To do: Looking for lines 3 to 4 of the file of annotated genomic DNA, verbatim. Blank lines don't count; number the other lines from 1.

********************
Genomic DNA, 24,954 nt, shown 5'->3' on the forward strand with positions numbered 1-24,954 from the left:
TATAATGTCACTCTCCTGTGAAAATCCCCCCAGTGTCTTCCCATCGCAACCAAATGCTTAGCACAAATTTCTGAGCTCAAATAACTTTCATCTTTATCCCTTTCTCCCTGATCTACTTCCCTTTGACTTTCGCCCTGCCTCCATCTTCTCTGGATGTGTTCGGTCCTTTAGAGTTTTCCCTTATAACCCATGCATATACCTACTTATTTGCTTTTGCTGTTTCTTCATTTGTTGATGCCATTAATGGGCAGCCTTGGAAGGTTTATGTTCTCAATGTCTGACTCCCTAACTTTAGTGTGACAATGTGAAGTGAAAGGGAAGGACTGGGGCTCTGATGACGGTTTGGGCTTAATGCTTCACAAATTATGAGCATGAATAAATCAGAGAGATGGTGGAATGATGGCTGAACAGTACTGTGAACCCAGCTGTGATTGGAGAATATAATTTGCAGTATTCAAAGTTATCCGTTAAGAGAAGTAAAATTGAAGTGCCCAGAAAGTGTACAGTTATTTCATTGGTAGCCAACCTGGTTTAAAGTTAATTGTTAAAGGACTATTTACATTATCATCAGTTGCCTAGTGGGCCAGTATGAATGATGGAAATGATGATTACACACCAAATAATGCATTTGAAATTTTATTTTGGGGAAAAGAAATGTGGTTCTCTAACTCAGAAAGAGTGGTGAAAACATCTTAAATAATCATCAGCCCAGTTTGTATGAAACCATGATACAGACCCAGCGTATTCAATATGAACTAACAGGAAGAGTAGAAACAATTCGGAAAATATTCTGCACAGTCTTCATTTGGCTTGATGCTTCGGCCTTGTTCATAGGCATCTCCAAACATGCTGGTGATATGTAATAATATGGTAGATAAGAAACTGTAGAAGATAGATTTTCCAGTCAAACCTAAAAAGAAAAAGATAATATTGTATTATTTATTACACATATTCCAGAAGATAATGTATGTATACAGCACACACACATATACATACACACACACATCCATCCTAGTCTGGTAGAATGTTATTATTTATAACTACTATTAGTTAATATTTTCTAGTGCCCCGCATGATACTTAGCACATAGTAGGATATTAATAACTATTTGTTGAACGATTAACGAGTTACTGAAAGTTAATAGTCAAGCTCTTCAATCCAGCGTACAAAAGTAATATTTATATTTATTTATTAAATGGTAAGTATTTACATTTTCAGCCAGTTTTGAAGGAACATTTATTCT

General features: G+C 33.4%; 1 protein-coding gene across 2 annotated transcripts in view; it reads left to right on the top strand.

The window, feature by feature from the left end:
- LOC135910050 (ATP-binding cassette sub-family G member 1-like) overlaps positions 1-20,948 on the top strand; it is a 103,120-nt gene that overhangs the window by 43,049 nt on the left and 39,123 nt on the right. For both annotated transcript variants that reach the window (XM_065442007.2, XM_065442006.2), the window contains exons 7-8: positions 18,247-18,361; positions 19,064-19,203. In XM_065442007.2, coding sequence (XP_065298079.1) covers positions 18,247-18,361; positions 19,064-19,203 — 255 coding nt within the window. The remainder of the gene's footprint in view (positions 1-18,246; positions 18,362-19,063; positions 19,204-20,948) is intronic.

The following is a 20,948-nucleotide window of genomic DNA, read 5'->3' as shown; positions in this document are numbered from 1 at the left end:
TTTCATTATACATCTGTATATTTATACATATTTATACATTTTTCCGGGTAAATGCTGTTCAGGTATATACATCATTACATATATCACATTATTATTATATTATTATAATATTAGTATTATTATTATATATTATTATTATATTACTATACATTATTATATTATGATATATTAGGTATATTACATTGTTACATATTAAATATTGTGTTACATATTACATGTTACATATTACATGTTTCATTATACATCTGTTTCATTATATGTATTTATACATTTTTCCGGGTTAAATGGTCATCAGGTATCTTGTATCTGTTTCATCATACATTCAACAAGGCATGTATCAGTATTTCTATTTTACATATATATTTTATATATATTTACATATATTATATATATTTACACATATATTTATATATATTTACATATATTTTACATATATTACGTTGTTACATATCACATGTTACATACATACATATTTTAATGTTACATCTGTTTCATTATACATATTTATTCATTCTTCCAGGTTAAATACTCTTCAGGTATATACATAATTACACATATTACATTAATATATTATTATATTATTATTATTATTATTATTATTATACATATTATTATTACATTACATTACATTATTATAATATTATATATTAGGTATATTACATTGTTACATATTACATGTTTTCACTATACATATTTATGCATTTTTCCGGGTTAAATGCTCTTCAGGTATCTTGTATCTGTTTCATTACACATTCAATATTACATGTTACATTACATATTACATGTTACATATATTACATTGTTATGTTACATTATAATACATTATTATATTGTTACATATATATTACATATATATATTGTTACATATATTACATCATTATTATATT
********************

General features: G+C 33.4%; 1 protein-coding gene across 2 annotated transcripts in view; it reads left to right on the top strand.

The window, feature by feature from the left end: